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A minor god in Greek mythology, which we read largely through Athenian writers, Aristaeus or Aristaios, "ever close follower of the flocks", was the culture hero credited with the discovery of many useful arts, including bee-keeping;[1] he was the son of Apollo and the huntress Cyrene. Aristeus ("the best") was a cult title in many places: Boeotia, Arcadia, Ceos, Sicily, Sardinia, Thessaly, and Macedonia; consequently a set of "travels" was imposed, connecting his epiphanies in order to account for these widespread manifestations.[2]

If Aristaeus was a minor figure at Athens, he was more prominent in Boeotia, where he was "the pastoral Apollo"[3] and was linked to the founding myth of Thebes by marriage with Autonoë, daughter of Cadmus, the founder.[4] Aristaeus may appear as a winged youth in painted Boeoptian pottery,[5] similar to representations of the Boreads, spirits of the North Wind.

According to Pindar's ninth Pythian Ode and Apollonius' Argonautica (II.522ff), Cyrene despised spinning and other womanly arts and instead spent her days hunting, but, in a prophecy he put in the mouth of the wise centaur Chiron, Apollo would spirit her to Libya and make her the foundress of a great city, Cyrene, in a fertile coastal plain.[6] When Aristaeus was born, Pindar sang, Hermes took him to be raised on nectar and ambrosia and be made immortal by Gaia. The Myrtle-nymphs taught him useful arts and mysteries, how to curdle milk for cheese, how to tame the Goddess's bees and keep them in hives, and how to tame the wild oleaster and make it bear olives. Thus he became the patron god of cattle, fruit trees, hunting, husbandry and bee-keeping. He also taught humanity dairy skills (including cheesemaking) and the use of nets and traps in hunting.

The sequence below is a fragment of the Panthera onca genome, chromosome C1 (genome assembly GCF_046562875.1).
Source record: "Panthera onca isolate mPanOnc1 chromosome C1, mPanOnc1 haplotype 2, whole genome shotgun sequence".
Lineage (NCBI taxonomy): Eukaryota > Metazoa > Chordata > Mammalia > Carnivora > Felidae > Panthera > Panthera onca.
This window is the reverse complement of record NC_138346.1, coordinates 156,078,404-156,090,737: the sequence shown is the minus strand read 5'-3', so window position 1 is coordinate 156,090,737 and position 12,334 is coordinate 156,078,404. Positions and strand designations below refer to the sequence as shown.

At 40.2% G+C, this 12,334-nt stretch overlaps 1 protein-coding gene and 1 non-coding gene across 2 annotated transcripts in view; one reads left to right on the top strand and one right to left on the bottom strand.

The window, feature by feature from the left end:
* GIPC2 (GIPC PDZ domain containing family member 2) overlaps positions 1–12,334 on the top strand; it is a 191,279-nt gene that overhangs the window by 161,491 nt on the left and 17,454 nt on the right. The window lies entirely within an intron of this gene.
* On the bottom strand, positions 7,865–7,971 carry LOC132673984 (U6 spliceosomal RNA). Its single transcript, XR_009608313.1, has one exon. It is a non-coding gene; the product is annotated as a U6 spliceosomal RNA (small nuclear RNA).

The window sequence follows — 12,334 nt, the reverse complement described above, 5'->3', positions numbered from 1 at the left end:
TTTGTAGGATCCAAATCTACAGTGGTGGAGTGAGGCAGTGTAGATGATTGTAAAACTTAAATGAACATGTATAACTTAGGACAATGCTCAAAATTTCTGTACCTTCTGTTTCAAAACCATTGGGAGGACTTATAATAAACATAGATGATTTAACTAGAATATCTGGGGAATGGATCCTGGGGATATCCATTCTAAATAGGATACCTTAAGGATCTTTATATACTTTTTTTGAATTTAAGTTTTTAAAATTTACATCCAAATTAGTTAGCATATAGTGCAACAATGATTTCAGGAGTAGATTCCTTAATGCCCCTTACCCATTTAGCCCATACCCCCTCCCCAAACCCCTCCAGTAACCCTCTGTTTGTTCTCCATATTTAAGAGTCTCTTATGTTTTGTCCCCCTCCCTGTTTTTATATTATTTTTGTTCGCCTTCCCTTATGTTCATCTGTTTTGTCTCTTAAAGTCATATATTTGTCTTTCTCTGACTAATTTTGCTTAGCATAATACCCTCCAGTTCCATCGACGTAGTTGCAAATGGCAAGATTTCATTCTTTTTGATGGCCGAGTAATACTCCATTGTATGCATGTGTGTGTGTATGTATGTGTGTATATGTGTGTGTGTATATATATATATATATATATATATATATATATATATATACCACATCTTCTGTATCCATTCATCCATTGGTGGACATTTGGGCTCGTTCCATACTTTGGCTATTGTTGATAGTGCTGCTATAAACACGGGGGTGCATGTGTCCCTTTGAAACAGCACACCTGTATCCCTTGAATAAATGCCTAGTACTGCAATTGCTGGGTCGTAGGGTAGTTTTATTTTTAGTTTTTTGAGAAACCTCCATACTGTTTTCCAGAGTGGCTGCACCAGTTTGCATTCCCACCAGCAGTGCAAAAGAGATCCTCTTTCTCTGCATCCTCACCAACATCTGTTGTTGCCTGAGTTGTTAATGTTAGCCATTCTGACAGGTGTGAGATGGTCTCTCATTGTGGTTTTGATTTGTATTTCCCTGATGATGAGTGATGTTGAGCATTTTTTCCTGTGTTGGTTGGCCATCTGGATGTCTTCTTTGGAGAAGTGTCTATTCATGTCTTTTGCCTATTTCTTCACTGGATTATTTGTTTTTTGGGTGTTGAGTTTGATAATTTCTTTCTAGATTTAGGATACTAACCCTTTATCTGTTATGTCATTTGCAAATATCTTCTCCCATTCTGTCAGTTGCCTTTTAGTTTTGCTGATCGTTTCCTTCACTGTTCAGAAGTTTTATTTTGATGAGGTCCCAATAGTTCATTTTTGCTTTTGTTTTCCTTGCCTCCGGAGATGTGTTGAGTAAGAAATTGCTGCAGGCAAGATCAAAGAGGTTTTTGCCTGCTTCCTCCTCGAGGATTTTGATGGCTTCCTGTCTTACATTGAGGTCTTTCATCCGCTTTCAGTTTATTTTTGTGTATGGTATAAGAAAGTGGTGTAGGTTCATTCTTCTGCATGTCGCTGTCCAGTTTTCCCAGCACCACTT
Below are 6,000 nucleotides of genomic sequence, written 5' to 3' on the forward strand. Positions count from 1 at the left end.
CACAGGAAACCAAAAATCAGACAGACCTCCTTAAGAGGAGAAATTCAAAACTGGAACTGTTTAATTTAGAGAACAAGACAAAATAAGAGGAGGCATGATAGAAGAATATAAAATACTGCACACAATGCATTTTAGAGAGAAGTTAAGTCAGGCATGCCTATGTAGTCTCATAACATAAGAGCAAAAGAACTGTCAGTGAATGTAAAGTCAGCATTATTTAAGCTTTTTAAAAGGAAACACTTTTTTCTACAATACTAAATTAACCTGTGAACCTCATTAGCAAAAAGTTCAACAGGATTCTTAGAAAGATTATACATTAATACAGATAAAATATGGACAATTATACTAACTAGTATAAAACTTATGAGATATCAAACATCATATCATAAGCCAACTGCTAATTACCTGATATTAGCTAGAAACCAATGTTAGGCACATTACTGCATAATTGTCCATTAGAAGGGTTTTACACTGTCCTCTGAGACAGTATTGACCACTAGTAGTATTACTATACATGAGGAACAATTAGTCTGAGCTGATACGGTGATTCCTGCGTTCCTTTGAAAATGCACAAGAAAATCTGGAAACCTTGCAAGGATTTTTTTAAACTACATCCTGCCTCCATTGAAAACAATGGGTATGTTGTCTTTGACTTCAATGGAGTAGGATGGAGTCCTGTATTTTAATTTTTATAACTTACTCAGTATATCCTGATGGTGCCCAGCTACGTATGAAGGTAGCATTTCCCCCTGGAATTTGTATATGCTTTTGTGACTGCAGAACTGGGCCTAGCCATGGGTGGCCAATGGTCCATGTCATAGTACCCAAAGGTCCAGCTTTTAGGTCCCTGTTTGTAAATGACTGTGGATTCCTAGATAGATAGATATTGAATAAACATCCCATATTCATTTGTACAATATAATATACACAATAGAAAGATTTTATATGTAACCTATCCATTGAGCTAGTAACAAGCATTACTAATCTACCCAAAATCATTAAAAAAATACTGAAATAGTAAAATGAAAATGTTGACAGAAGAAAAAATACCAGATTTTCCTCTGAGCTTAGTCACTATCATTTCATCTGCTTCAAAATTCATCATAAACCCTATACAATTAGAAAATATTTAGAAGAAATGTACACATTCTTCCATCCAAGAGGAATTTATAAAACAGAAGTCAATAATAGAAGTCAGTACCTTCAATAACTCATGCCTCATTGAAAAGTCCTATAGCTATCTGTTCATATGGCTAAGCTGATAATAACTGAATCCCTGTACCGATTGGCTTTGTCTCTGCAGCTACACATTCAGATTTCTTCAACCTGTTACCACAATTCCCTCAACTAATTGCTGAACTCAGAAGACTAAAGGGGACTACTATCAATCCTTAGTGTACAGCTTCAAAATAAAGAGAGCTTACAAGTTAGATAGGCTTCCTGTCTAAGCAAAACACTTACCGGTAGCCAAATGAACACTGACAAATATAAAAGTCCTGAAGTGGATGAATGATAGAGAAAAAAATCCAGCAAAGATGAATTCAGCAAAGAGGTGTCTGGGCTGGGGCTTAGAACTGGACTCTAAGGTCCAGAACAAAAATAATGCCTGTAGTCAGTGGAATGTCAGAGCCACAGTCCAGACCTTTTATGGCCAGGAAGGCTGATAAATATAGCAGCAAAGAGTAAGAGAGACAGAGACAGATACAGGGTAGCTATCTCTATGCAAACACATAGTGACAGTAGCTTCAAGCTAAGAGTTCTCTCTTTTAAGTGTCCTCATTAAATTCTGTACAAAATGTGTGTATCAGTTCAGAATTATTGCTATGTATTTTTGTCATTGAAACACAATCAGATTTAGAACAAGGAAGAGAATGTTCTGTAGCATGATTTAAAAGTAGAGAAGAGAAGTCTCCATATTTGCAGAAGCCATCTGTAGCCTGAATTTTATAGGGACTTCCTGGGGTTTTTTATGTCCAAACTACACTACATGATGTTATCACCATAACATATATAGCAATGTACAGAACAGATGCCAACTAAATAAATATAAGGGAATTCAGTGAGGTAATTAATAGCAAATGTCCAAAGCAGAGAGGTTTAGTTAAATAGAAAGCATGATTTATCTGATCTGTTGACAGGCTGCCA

When he was grown, he sailed from Libya to Boeotia, where he was inducted into further mysteries in the cave of Chiron the centaur. In Boeotia, he was married to Autonoe and became the father of the ill-fated Actaeon, who inherited the family passion for hunting, to his ruin, and of Macris, who nursed the child Dionysus.

"Aristaios" ("the best") is an epithet rather than a name

For some men to call Zeus and holy Apollo.
Agreus and Nomios,[7] and for others Aristaios (Pindar)

Aristaeus in Ceos[]

Aristaeus' presence in Ceos, attested in the fourth and third centuries BCE,[8] was attributed to a Delphic prophecy that counselled Aristaeus to sail to Ceos, where he would be greatly honored. He found the islanders suffering from sickness under the stifling and baneful effects of the Dog-Star Sirius at its first appearance before the sun's rising, in early July. In the foundation legend of a specifically Cean weather-magic ritual, Aristaeus was credited with the double sacrifice that countered the deadly effects of the Dog-Star, a sacrifice at dawn to Zeus Ikmaios, "Rain-making Zeus" at a mountaintop altar[9] following a pre-dawn chthonic sacrifice to Sirius, the Dog-Star, at its first annual appearance,[10] which brought the annual relief of the cooling Etesian winds.

In a development that offered more immediate causality for the myth, Aristaeus discerned that the Ceans' troubles arose from murderers hiding in their midst, the killers of Icarius in fact. When the miscreants were found out and executed, and a shrine erected to Zeus Ikmaios, the great god was propitiated and decreed that henceforth the Etesian wind should blow and cool all the Aegean for forty days from the baleful rising of Sirius. But the Ceans continued to propitiate the Dog-Star, just before its rising, just to be sure.[11]. Aristaeus appears on Cean coins.[12]